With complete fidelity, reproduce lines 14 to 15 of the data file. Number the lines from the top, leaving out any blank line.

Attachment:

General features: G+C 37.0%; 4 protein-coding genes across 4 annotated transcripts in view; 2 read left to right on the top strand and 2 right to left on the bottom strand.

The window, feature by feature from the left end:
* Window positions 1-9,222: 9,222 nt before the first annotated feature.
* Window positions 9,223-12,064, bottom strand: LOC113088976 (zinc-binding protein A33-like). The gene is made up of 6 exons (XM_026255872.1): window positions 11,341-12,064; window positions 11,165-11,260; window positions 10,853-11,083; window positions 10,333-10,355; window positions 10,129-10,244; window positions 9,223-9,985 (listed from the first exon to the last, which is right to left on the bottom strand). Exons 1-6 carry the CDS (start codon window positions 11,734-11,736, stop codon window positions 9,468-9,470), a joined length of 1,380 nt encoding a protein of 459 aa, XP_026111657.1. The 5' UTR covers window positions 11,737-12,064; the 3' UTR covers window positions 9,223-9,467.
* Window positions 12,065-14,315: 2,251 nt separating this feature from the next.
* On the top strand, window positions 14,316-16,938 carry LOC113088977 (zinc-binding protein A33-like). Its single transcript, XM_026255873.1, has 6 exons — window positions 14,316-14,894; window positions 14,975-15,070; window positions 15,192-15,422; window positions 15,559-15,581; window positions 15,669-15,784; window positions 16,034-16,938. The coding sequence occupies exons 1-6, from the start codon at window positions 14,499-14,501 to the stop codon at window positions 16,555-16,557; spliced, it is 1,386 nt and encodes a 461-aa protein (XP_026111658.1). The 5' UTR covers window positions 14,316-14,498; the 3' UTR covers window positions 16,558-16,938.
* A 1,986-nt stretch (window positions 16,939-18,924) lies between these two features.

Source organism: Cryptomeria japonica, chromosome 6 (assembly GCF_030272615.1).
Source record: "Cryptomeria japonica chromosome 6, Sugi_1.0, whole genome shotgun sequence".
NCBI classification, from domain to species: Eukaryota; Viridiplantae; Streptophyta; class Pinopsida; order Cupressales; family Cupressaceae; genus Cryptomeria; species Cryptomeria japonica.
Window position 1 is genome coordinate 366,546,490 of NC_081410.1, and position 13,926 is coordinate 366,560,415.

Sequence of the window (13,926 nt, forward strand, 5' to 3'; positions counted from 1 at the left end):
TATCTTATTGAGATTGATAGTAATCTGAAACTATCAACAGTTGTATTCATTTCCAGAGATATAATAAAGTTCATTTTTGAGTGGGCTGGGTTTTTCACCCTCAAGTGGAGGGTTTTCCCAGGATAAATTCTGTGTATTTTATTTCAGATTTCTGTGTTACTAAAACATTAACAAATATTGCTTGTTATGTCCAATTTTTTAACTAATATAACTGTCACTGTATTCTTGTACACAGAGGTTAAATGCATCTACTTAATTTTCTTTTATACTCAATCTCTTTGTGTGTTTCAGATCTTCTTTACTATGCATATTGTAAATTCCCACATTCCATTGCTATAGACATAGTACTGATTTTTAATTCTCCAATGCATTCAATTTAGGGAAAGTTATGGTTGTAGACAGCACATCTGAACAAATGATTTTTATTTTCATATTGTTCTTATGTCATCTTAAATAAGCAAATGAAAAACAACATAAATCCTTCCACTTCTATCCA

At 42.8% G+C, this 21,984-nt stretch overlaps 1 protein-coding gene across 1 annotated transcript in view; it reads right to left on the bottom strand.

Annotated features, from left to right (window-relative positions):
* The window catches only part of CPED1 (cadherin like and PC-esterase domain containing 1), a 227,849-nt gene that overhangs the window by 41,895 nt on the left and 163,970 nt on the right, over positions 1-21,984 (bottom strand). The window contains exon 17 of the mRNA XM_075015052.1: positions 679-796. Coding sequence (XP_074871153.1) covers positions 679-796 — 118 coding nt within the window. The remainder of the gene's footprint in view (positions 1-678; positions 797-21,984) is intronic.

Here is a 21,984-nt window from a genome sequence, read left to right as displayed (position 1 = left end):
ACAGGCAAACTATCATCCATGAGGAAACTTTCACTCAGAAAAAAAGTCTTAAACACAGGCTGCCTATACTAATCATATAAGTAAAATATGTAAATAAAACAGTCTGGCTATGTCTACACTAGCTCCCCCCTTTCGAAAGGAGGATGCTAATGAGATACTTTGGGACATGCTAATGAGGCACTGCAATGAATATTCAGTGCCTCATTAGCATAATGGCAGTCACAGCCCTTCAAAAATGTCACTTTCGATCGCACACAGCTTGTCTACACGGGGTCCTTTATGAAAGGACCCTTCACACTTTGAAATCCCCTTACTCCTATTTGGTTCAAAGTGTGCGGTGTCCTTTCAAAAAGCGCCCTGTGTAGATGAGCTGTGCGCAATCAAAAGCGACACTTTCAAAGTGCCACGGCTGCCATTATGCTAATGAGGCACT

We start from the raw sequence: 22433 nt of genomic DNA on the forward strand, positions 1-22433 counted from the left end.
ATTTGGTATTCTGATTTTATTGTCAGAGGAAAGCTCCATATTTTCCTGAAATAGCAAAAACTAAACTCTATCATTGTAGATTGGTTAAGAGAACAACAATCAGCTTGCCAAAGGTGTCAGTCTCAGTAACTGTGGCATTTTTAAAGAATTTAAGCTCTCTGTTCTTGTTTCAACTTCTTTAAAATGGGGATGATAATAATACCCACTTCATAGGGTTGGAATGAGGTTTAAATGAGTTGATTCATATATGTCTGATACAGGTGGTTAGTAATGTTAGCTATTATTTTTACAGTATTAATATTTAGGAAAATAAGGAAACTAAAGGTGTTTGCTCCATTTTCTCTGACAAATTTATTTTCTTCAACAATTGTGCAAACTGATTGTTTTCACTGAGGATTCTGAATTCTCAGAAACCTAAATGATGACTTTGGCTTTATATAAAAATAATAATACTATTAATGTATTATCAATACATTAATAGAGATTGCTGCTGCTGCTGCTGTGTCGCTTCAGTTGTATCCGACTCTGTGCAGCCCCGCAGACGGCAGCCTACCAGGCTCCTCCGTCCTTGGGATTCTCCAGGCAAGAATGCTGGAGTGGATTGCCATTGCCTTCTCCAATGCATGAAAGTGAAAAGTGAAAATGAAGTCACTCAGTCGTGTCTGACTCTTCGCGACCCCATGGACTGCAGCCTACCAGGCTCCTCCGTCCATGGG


At 42.8% G+C, this 21,984-nt stretch overlaps 1 protein-coding gene across 1 annotated transcript in view; it reads right to left on the bottom strand.

Annotated features, from left to right (window-relative positions):